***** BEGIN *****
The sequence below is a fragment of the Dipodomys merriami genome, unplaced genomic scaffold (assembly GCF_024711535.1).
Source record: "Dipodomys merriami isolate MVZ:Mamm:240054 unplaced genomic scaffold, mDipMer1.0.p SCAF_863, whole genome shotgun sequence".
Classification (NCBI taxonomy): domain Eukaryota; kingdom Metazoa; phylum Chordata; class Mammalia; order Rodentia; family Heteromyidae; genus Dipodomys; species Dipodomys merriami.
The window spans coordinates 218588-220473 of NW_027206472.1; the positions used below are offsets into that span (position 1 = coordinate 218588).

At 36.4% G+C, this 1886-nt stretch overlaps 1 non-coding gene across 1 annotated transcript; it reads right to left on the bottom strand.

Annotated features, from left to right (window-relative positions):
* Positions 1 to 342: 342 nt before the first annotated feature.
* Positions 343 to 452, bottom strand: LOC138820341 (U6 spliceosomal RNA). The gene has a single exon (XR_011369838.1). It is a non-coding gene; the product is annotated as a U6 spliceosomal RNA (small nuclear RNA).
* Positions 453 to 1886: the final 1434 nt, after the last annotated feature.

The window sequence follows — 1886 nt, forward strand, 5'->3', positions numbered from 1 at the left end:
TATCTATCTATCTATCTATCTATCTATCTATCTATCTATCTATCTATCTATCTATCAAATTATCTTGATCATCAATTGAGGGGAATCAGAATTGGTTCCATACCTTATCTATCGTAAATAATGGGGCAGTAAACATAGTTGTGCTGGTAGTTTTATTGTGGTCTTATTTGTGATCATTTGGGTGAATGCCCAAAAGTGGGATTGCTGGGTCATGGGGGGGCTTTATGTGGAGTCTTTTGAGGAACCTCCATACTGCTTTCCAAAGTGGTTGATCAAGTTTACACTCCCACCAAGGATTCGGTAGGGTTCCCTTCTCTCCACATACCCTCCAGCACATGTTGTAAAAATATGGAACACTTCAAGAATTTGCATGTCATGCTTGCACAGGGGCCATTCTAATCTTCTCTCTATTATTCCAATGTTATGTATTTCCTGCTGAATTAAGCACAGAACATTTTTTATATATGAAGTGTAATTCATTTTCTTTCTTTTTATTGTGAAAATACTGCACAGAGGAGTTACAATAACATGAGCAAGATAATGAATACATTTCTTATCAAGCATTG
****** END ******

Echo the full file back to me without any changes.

The sequence below is a fragment of the Dipodomys merriami genome, unplaced genomic scaffold (assembly GCF_024711535.1).
Source record: "Dipodomys merriami isolate MVZ:Mamm:240054 unplaced genomic scaffold, mDipMer1.0.p SCAF_863, whole genome shotgun sequence".
Classification (NCBI taxonomy): domain Eukaryota; kingdom Metazoa; phylum Chordata; class Mammalia; order Rodentia; family Heteromyidae; genus Dipodomys; species Dipodomys merriami.
The window spans coordinates 218588-220473 of NW_027206472.1; the positions used below are offsets into that span (position 1 = coordinate 218588).

At 36.4% G+C, this 1886-nt stretch overlaps 1 non-coding gene across 1 annotated transcript; it reads right to left on the bottom strand.

Annotated features, from left to right (window-relative positions):
* Positions 1 to 342: 342 nt before the first annotated feature.
* Positions 343 to 452, bottom strand: LOC138820341 (U6 spliceosomal RNA). The gene has a single exon (XR_011369838.1). It is a non-coding gene; the product is annotated as a U6 spliceosomal RNA (small nuclear RNA).
* Positions 453 to 1886: the final 1434 nt, after the last annotated feature.

The window sequence follows — 1886 nt, forward strand, 5'->3', positions numbered from 1 at the left end:
TATCTATCTATCTATCTATCTATCTATCTATCTATCTATCTATCTATCTATCTATCAAATTATCTTGATCATCAATTGAGGGGAATCAGAATTGGTTCCATACCTTATCTATCGTAAATAATGGGGCAGTAAACATAGTTGTGCTGGTAGTTTTATTGTGGTCTTATTTGTGATCATTTGGGTGAATGCCCAAAAGTGGGATTGCTGGGTCATGGGGGGGCTTTATGTGGAGTCTTTTGAGGAACCTCCATACTGCTTTCCAAAGTGGTTGATCAAGTTTACACTCCCACCAAGGATTCGGTAGGGTTCCCTTCTCTCCACATACCCTCCAGCACATGTTGTAAAAATATGGAACACTTCAAGAATTTGCATGTCATGCTTGCACAGGGGCCATTCTAATCTTCTCTCTATTATTCCAATGTTATGTATTTCCTGCTGAATTAAGCACAGAACATTTTTTATATATGAAGTGTAATTCATTTTCTTTCTTTTTATTGTGAAAATACTGCACAGAGGAGTTACAATAACATGAGCAAGATAATGAATACATTTCTTATCAAGCATTG